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Paramount and Skydance Prods.’ True Grit wrested the weekend box office crown from Universal’s Little Fockers for the first time, grossing an estimated $15 million from 3,124 theaters and upping its take to $110.4 million.
True Grit has quickly galloped to one of the top grossing Westerns of all time, and shows no sign of slowing down to a trot. It’s unusual for a film to move up to No. 1 in its third weekend.
Fockers grossed an estimated $13.8 million from 3,675 locations for a domestic cume of $124 million, according to Rentrak. True Grit and Fockers had no trouble beating Relativity Media newcomer Season of the Witch, which came in No. 3 with an estimated debut of $10.7 million from 2,816 locations.
Heading into the weekend, expectations were muted for both Season of the Witch and Sony/Screen Gems’ new nationwide entry Country Strong, which grossed an estimated $7.3 million to come in No. 6 as it expanded from a two-city run to 1,424 theaters.
It was a slow weekend overall compared to the same frame a year ago, when Avatar lit up the domestic box office with a $50 million gross. Revenues this year were down a steep 30%.
Business was brighter overseas, where Fockers and Sony’s The Tourist each jumped the $100 million mark for global cumes of $234 million and $162 million, respectively. Gulliver’s Travels, from Fox, grew its foreign gross to $81 million as it continued to roll out, helping to make up for a poor showing in North America. Gulliver’s has grossed $34.6 million domestically for a worldwide total of $115.6 million.
Tron: Legacy, from Disney, neared the $150 million mark domestically as it grossed an estimated $9.8 million from 3,013 theaters for a cume of $147.9 million and placing No. 4. Pic’s new global gross through Sunday was $291.1 million.
Season of the Witch, starring Nicolas Cage and Ron Perlman, is the first in-house production released by Relativity since it got into the domestic distribution biz. Film was produced by Charles Roven and Alex Gartner‘s Atlas Entertainment and cost $40 million to make.
Relativity says Season of the Witch will be fine financially since 75% of the budget was covered by foreign presales and tax credits. The picture’s $10.7 million debut was in line with expectations.
Season of the Witch was fueled by Hispanic moviegoers, who made up 36% of the audience.
Overall, though, the medieval action pic had trouble getting younger males, with 61% of the audience over the age of 25. Males made up 52% of the auditorium.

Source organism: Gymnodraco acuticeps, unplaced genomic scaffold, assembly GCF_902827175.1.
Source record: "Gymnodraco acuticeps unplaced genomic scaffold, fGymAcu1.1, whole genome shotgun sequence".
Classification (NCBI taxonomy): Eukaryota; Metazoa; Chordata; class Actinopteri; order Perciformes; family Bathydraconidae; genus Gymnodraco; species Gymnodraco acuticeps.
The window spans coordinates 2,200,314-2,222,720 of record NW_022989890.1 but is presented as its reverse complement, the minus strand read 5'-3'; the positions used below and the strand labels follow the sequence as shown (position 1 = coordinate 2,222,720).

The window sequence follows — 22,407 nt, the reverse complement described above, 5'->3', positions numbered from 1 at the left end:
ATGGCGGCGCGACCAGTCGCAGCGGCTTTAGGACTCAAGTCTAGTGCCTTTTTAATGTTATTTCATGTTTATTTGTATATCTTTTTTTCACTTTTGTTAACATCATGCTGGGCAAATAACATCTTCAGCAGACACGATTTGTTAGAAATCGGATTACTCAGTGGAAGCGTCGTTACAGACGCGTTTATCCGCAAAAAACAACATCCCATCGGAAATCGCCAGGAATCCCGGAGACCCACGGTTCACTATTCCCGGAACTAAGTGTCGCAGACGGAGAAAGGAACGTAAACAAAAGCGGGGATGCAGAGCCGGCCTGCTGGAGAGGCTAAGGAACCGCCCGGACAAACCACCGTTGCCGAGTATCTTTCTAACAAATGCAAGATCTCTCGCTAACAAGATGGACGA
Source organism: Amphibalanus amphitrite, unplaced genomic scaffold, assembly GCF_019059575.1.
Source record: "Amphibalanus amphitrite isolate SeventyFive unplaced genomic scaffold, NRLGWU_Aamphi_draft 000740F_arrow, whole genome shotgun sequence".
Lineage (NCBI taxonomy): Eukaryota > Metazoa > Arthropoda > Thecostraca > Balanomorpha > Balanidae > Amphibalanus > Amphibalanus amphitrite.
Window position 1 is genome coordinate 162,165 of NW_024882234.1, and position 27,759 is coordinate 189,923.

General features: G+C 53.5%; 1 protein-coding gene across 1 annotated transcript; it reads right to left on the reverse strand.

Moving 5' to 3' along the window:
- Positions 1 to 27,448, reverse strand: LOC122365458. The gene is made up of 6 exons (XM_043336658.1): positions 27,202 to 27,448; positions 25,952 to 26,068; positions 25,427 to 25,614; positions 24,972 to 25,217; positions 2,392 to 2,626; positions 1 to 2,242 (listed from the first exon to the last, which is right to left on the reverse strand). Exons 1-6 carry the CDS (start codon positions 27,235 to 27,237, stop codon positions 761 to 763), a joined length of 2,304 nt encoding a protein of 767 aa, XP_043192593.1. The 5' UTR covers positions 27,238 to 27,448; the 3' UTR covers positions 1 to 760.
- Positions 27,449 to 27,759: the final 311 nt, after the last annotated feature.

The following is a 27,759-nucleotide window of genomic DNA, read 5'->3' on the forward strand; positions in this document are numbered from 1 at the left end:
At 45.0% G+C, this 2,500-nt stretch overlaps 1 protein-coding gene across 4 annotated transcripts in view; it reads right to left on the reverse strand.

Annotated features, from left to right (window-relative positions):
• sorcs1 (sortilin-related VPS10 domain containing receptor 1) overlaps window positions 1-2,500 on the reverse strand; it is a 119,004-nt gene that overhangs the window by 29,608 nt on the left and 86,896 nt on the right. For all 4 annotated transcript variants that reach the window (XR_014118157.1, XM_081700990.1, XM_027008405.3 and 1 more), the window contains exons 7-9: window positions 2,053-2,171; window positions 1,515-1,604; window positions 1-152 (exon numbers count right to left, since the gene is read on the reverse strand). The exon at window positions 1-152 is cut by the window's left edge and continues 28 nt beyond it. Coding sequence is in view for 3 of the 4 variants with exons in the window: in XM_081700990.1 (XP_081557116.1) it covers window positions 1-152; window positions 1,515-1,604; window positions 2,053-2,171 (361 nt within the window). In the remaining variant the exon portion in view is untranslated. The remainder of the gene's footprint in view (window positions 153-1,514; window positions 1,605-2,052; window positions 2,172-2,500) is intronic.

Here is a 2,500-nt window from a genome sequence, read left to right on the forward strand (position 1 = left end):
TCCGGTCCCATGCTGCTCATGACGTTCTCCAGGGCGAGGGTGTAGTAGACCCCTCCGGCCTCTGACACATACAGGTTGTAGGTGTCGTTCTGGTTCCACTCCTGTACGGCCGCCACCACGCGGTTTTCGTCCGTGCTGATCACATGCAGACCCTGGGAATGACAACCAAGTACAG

Toplining Gwyneth Paltrow and costing just $12 million to produce, Country Strong came in on the higher end of Sony’s expectations. It also fared better than Season of the Witch in drawing a B CinemaScore, compared to a C+ for Season.
Country Strong earned a B+ CinemaScore among women, who made up a full 73% of the audience. Film played slightly older, with 51% of the audience over the age of 30.
Screen Gems heavily promoted Country Strong — about a troubled country singer trying to reignite her career — to heartland states. Sony said it was pleased that the film also did well on both coasts as well. Country Strong also stars Garrett Hedlund and Leighton Meester.
Country Strong was still beat out by Fox Searchlight holdover Black Swan, which grossed an estimated $8.4 million from 1,584 theaters for a cume of $61.5 million. Swan placed No. 5, while Country Strong came in No. 6.
Black Swan expands to more than 2,000 screens Jan. 14. If it continues to stay on its toes, box office observers believe the film could hit $100 million.
Paramount and Relativity Media’s The Fighter landed at No. 7, grossing an estimated $7 million from 2,528 theaters for a cume of $57.8 million.
The King’s Speech, from the Weinstein Co., followed with an estimated gross of $6.8 million from 758 theaters for a cume of $33.3 million.
Sony drummed up business for awards frontrunner The Social Network by playing the film in roughly 600 theaters over the weekend, in advance of the movie’s DVD release Tuesday. Social Network grossed an estimated $650,000 for a new domestic cume of $94.1 million. Overseas, the film has grossed at least $104 million, so is close to jumping the $200 million mark globally.
Among more limited releases, the Weinstein Co.’s Blue Valentine expanded nicely, scoring the best location average of the weekend. The indie film grossed $718,800 from 40 theaters for a theater average of $17,970 and cume of $1.2 million.
Sony Pictures Classics’ Another Year grossed an estimated $91,791 from seven theaters for a location average of $13,113 and cume of $308,245. Sony Classics’ The Illusionist posted a per location average of $11,457 in grossing $34,370 from three theaters for a cume of $179,792.
Focus Features’ Somewhere grossed an estimated $159,600 from 17 theaters for a location average of $9,386 and cume of $659,900.
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